Thursday, December 10, 2009

Two Mezcals: Minero and Pechuga

Wow, it seems like forever I've been trying to get this post written. Every time I start it just gets too long, too involved, with way too much information. So I'm going to take a direct method. I've poured myself a touch of both Minero and Pechuga. I started to say, "of each mezcal," but that would be incorrect. The two are both expressions of the same mezcal. They are both imported by Del Maguey Mezcal who brings a number of mezcals from different villages around Oaxaca. They are all outstanding, world class spirits.

Ok, a few basics so all readers are up to speed. Mezcal is the generic name for any distillate produced from any agave. Mezcal is produced from about 120 different varieties of agave in many different regions in Mexico. Tequila is a name-controlled region around Jalisco and must be made from the Weber 'Blue' Agave native to that region. Thus, all tequila is a mezcal, but not all mezcal is tequila.

By far the most mezcal is produced from agave grown in the mountains around Oaxaca. Much of the mezcal is produced in artisanal fashion with the starchy stems (called pinas which can weigh up to 125 lbs) roasted in earthen pits over hot rocks which have been heated in oak fires. The pits are covered with moist fiber from the plants, or in some villages banana leaves. The pinas are typically roasted for 3-5 days. They are then covered and allowed to sit to absorb yeasts before being crushed by large stones turned by mules or tractors. The pulp is mixed with water and allowed to ferment. It is then slowly distilled. The resulting mezcal has a characteristic smoky flavor.

Minero is made is the true artisenal fashion. The mezcal is double distilled in clay pots with bamboo tubing.  Pechuga is a third distillation that takes place when the fruits ripen on the trees. 75 liters of Minero is placed in the still along with 25 pounds of wild mountain apples and plums, red plaintains, pineapple, a handful of almonds and a few pounds of rice. Over the liquid is hung a washed and skinned (but still on the carcass) chicken breast. The vapors pass over the chicken breast before condensation. They say the chicken serves to take the edge off the fruit flavors. Production is exremely limited. Just 350 bottles of the current 2007 vintage was released in February 2008.

Late one Saturday night (Sunday morning), after a long day at the State Fair of Texas, I sat down with my son Travis to do some serious analytic tasting. The mezcals were accompanied by toasted pine nuts dusted with heirloom Chimayo red chile.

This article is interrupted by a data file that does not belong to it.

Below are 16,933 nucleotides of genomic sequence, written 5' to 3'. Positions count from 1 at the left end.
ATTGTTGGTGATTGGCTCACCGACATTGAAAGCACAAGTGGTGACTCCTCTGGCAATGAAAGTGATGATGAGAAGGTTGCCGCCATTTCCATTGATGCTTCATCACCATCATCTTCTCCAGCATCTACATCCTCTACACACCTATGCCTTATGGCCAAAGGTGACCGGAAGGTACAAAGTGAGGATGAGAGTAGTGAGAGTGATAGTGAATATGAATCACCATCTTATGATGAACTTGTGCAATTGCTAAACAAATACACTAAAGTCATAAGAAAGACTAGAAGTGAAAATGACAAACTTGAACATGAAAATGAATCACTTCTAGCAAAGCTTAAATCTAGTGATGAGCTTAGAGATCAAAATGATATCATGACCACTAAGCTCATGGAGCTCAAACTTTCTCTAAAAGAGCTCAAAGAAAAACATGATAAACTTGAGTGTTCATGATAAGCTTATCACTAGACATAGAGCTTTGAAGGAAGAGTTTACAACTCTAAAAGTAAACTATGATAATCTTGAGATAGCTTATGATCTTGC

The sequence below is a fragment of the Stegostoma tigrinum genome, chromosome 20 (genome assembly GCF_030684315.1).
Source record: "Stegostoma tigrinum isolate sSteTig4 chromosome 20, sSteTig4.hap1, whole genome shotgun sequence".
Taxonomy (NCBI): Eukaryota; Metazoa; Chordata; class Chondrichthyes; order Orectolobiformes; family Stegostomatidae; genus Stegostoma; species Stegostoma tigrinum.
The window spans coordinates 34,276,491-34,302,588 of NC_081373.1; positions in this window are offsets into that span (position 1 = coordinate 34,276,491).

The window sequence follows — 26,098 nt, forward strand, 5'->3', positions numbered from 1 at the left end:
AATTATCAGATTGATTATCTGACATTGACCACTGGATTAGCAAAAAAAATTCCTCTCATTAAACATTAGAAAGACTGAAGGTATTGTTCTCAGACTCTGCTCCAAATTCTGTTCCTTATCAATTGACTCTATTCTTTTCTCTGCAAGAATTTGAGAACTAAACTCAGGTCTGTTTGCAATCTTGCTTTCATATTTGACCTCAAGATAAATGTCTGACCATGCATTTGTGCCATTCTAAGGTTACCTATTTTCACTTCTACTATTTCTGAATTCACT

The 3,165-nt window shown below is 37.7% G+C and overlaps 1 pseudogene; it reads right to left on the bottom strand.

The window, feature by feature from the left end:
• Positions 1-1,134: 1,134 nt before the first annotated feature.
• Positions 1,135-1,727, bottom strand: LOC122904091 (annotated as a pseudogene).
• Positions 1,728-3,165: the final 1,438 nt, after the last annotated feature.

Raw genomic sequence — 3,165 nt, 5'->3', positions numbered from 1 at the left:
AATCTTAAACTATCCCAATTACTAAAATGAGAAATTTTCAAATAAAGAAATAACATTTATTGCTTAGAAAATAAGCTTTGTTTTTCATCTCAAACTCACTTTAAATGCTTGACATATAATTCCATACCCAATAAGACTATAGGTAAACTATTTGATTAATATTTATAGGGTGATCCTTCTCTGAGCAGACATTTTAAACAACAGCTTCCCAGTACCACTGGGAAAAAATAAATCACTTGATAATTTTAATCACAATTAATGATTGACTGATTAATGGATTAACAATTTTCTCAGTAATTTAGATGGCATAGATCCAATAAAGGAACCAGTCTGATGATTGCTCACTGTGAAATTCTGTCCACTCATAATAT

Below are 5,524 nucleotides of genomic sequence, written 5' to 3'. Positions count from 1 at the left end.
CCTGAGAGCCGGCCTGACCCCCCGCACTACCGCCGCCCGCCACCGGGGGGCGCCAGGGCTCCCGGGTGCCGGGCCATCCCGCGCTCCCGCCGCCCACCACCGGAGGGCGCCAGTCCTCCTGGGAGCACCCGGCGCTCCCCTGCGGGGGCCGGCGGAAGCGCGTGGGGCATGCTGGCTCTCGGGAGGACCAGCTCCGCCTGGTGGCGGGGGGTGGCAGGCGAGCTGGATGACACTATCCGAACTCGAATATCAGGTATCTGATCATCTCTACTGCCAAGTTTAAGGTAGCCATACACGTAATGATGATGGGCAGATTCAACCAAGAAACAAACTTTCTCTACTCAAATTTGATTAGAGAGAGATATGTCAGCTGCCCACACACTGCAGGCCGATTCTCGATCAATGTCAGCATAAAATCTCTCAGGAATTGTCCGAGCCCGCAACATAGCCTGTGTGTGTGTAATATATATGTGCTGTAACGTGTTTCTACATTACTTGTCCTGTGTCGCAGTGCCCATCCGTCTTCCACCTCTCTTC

The Minero shows an initial aromatic hit of smokiness which is followed by complex notes of banana, honey, citrus, some weird alkaloid herbal shit with refined 'jet fuel' aromatics providing a long finish with a steely minerality. It is very difficult to find words for the complex set of flavors encountered when the thick, viscous liquid coats the tongue. A kaleidoscope of flavors emerge from the initial smokiness as the mezcal is rolled around the mouth. Bitter lemon zest, resin, herbs and alkaloids are followed by smoky honey with hard rocks and pepper on the long desolate finish.

My sister Mary is a professional food writer. When she first encountered Minero she wrote the following:  "This mezcal was a whole new kind of tasting experience for me: it was almost entirely olfactory. Maybe this is how a lizard “tastes,” by just flicking its tongue. As well as savoring a sip every few minutes, I stuck my nose in the glass and just inhaled every few minutes. The aroma was a lot more complex than anything my tongue’s taste bud receptors were designed to recognize. It had a "flavor" designed more for the limbic brain than the mouth. Other extremely volatile drinks (armagnac, cognac, old whiskey) have at least one or two comfortingly identifiable taste connections--sweet, acid, bitter. This mezcal had cut all the kite strings attached to the usual contents of the sensory memory bank. And I tend to think that’s part of the enchantment."

I had to look up limbic. "The limbic system includes the areas in the brain involved in emotion, motivation and emotional association with memory. It influences formation of memory by integrating emotions with stored memories of physical sensations." The limbic system is descended from the olfactory bulb of the brain and provides an evolutionary basis for the union of emotion, smell and memory.

So, to make Pechuga they take the intense complex flavors of Minero, add all the fruit, nuts and rice, and run the vapors over a chicken. What the hell do you get from that?

The aroma features a much milder smokiness followed by buttery, yeasty, liquified bananas reminiscent of the 'Elvis fried PBJ + Banana Sandwich' we had eaten earlier at the Fair. Fine fruity alcoholic aromatics reminiscent of a super-refined European Eau de Vie float to the forefront. The complex herbal aromas that dominated the Minero are still present, but are lurking beneath the fruit and cool refreshing notes of fresh aloe vera. One has the sensation of being very lost in a very rich and complex thing. Navigation is difficult.

Amazing viscous textures coat the palate like a lip balm. Notes of honey, complex fruits and smoke emerge in that order. The overall impression is that of the finest, cleanest, richest silver agave you could imagine. The rich spirit is tender and delicious like the best roast chicken. The finish is extremely long and complex with dark, bitter undercurrents of raw chocolate and black pepper intertwined with smoky honey.

In conclusion:  Where the Minero leaves you alone on a desolate but contemplative metaphysical plain, Pechuga wraps you in a safe, warm spiritual place, safe from any storm
Difficult to find, but worth the search. We occasionally have them at Sigel's, but they don't last long!

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